US20050093667A1 - Three-dimensional inductive micro components - Google Patents

Three-dimensional inductive micro components Download PDF

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US20050093667A1
US20050093667A1 US10/699,981 US69998103A US2005093667A1 US 20050093667 A1 US20050093667 A1 US 20050093667A1 US 69998103 A US69998103 A US 69998103A US 2005093667 A1 US2005093667 A1 US 2005093667A1
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substrate
trench
conductive
portion
core
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US10/699,981
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Arnd Kilian
Ralf Hauffe
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Epistar Corp
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Hymite AS
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Assigned to HYMITE A/S reassignment HYMITE A/S ASSIGNMENT OF ASSIGNORS INTEREST (SEE DOCUMENT FOR DETAILS). Assignors: HYMITE GMBH
Publication of US20050093667A1 publication Critical patent/US20050093667A1/en
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    • HELECTRICITY
    • H01BASIC ELECTRIC ELEMENTS
    • H01FMAGNETS; INDUCTANCES; TRANSFORMERS; SELECTION OF MATERIALS FOR THEIR MAGNETIC PROPERTIES
    • H01F41/00Apparatus or processes specially adapted for manufacturing or assembling magnets, inductances or transformers; Apparatus or processes specially adapted for manufacturing materials characterised by their magnetic properties
    • H01F41/02Apparatus or processes specially adapted for manufacturing or assembling magnets, inductances or transformers; Apparatus or processes specially adapted for manufacturing materials characterised by their magnetic properties for manufacturing cores, coils, or magnets
    • H01F41/04Apparatus or processes specially adapted for manufacturing or assembling magnets, inductances or transformers; Apparatus or processes specially adapted for manufacturing materials characterised by their magnetic properties for manufacturing cores, coils, or magnets for manufacturing coils
    • H01F41/041Printed circuit coils
    • H01F41/046Printed circuit coils structurally combined with ferromagnetic material
    • HELECTRICITY
    • H01BASIC ELECTRIC ELEMENTS
    • H01FMAGNETS; INDUCTANCES; TRANSFORMERS; SELECTION OF MATERIALS FOR THEIR MAGNETIC PROPERTIES
    • H01F17/00Fixed inductances of the signal type
    • H01F17/0006Printed inductances
    • H01F17/0033Printed inductances with the coil helically wound around a magnetic core
    • HELECTRICITY
    • H01BASIC ELECTRIC ELEMENTS
    • H01FMAGNETS; INDUCTANCES; TRANSFORMERS; SELECTION OF MATERIALS FOR THEIR MAGNETIC PROPERTIES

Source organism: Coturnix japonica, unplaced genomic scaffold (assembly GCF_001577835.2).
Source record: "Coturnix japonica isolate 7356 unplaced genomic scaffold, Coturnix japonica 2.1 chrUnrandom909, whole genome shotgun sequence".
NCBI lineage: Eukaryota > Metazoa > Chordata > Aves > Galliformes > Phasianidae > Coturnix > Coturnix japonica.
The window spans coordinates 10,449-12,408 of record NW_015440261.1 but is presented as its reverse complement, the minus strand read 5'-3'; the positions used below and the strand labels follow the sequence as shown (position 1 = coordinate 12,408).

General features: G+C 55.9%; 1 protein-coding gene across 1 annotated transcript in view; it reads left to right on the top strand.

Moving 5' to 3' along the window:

• H01F41/00Apparatus or processes specially adapted for manufacturing or assembling magnets, inductances or transformers; Apparatus or processes specially adapted for manufacturing materials characterised by their magnetic properties
    • H01F41/02Apparatus or processes specially adapted for manufacturing or assembling magnets, inductances or transformers; Apparatus or processes specially adapted for manufacturing materials characterised by their magnetic properties for manufacturing cores, coils, or magnets
    • H01F41/04Apparatus or processes specially adapted for manufacturing or assembling magnets, inductances or transformers; Apparatus or processes specially adapted for manufacturing materials characterised by their magnetic properties for manufacturing cores, coils, or magnets for manufacturing coils
    • H01F41/041Printed circuit coils
    • H01F41/045Trimming
    • HELECTRICITY
    • H01BASIC ELECTRIC ELEMENTS
    • H01HELECTRIC SWITCHES; RELAYS; SELECTORS; EMERGENCY PROTECTIVE DEVICES
    • H01H59/00Electrostatic relays; Electro-adhesion relays
    • H01H59/0009Electrostatic relays; Electro-adhesion relays making use of micromechanics
    • HELECTRICITY
    • H01BASIC ELECTRIC ELEMENTS
    • H01LSEMICONDUCTOR DEVICES; ELECTRIC SOLID STATE DEVICES NOT OTHERWISE PROVIDED FOR
    • H01L2924/00Indexing scheme for arrangements or methods for connecting or disconnecting semiconductor or solid-state bodies as covered by H01L24/00
    • H01L2924/0001Technical content checked by a classifier
    • H01L2924/0002Not covered by any one of groups H01L24/00, H01L24/00 and H01L2224/00

Abstract

Techniques and structures for three-dimensional inductive micro components are disclosed. The inductive micro components may be used, for example, in micro circuits and may be integrated with other components hermetically sealed in a micro housing. In some implementations, the inductive micro component may be tunable.

Description

    BACKGROUND
  • The present disclosure relates to three-dimensional inductive micro components such as micro inductors or micro transformers.
  • Electrical coils are often used as inductors and transformers in electrical circuit design. Generally, the inductance value of a given structure is a function of its length and the number of windings or coils. In integrated circuits, the coils may be planar, i.e., existing in two dimensions only. Recently, three-dimensional micro-coil devices have been proposed. The present disclosure relates to such three-dimensional inductive micro components.
  • SUMMARY